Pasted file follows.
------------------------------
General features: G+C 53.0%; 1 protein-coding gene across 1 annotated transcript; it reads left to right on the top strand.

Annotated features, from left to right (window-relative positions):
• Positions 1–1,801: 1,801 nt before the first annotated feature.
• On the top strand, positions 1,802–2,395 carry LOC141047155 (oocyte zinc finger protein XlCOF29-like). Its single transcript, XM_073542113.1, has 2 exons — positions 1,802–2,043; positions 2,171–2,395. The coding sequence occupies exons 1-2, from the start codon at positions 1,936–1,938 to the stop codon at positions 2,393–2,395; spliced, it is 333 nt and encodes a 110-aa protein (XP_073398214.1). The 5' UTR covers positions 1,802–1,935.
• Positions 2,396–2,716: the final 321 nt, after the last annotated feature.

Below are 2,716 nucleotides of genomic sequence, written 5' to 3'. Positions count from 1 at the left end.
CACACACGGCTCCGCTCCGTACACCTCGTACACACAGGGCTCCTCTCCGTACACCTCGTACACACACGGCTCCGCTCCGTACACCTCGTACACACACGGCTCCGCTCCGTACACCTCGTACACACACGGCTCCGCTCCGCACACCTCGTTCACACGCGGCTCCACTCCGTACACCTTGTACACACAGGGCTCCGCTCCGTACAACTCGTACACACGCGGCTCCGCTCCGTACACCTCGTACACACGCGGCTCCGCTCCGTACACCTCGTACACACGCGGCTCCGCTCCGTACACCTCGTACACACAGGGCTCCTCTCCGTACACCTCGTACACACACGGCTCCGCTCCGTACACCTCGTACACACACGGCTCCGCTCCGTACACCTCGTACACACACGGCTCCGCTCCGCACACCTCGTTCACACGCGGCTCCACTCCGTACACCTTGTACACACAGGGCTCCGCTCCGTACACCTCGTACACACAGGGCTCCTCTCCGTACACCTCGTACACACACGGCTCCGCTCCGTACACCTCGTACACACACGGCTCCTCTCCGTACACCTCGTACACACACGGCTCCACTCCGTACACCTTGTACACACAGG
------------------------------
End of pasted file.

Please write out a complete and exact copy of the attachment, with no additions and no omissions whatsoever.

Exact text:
General features: G+C 53.0%; 1 protein-coding gene across 1 annotated transcript; it reads left to right on the top strand.

Annotated features, from left to right (window-relative positions):
• Positions 1–1,801: 1,801 nt before the first annotated feature.
• On the top strand, positions 1,802–2,395 carry LOC141047155 (oocyte zinc finger protein XlCOF29-like). Its single transcript, XM_073542113.1, has 2 exons — positions 1,802–2,043; positions 2,171–2,395. The coding sequence occupies exons 1-2, from the start codon at positions 1,936–1,938 to the stop codon at positions 2,393–2,395; spliced, it is 333 nt and encodes a 110-aa protein (XP_073398214.1). The 5' UTR covers positions 1,802–1,935.
• Positions 2,396–2,716: the final 321 nt, after the last annotated feature.

Below are 2,716 nucleotides of genomic sequence, written 5' to 3'. Positions count from 1 at the left end.
CACACACGGCTCCGCTCCGTACACCTCGTACACACAGGGCTCCTCTCCGTACACCTCGTACACACACGGCTCCGCTCCGTACACCTCGTACACACACGGCTCCGCTCCGTACACCTCGTACACACACGGCTCCGCTCCGCACACCTCGTTCACACGCGGCTCCACTCCGTACACCTTGTACACACAGGGCTCCGCTCCGTACAACTCGTACACACGCGGCTCCGCTCCGTACACCTCGTACACACGCGGCTCCGCTCCGTACACCTCGTACACACGCGGCTCCGCTCCGTACACCTCGTACACACAGGGCTCCTCTCCGTACACCTCGTACACACACGGCTCCGCTCCGTACACCTCGTACACACACGGCTCCGCTCCGTACACCTCGTACACACACGGCTCCGCTCCGCACACCTCGTTCACACGCGGCTCCACTCCGTACACCTTGTACACACAGGGCTCCGCTCCGTACACCTCGTACACACAGGGCTCCTCTCCGTACACCTCGTACACACACGGCTCCGCTCCGTACACCTCGTACACACACGGCTCCTCTCCGTACACCTCGTACACACACGGCTCCACTCCGTACACCTTGTACACACAGG